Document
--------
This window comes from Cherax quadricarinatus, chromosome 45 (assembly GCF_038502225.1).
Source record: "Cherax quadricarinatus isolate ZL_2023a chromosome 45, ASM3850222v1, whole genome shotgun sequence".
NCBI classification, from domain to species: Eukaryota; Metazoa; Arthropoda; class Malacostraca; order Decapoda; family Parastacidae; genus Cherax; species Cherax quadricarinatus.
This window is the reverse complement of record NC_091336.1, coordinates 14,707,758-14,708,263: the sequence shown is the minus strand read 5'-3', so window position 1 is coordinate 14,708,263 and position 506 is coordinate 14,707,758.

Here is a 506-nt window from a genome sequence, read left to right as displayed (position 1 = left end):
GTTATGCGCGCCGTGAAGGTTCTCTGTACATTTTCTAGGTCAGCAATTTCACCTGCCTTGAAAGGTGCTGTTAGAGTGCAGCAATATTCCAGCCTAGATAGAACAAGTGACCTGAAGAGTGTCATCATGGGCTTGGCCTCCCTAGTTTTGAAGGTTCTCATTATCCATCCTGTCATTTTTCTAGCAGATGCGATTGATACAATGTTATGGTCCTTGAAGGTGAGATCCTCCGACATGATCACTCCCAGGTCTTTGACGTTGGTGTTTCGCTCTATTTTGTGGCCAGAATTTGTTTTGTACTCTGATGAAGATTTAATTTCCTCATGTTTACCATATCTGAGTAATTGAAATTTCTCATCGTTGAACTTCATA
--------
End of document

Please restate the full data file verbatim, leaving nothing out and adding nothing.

This window comes from Cherax quadricarinatus, chromosome 45 (assembly GCF_038502225.1).
Source record: "Cherax quadricarinatus isolate ZL_2023a chromosome 45, ASM3850222v1, whole genome shotgun sequence".
NCBI classification, from domain to species: Eukaryota; Metazoa; Arthropoda; class Malacostraca; order Decapoda; family Parastacidae; genus Cherax; species Cherax quadricarinatus.
This window is the reverse complement of record NC_091336.1, coordinates 14,707,758-14,708,263: the sequence shown is the minus strand read 5'-3', so window position 1 is coordinate 14,708,263 and position 506 is coordinate 14,707,758.

Here is a 506-nt window from a genome sequence, read left to right as displayed (position 1 = left end):
GTTATGCGCGCCGTGAAGGTTCTCTGTACATTTTCTAGGTCAGCAATTTCACCTGCCTTGAAAGGTGCTGTTAGAGTGCAGCAATATTCCAGCCTAGATAGAACAAGTGACCTGAAGAGTGTCATCATGGGCTTGGCCTCCCTAGTTTTGAAGGTTCTCATTATCCATCCTGTCATTTTTCTAGCAGATGCGATTGATACAATGTTATGGTCCTTGAAGGTGAGATCCTCCGACATGATCACTCCCAGGTCTTTGACGTTGGTGTTTCGCTCTATTTTGTGGCCAGAATTTGTTTTGTACTCTGATGAAGATTTAATTTCCTCATGTTTACCATATCTGAGTAATTGAAATTTCTCATCGTTGAACTTCATA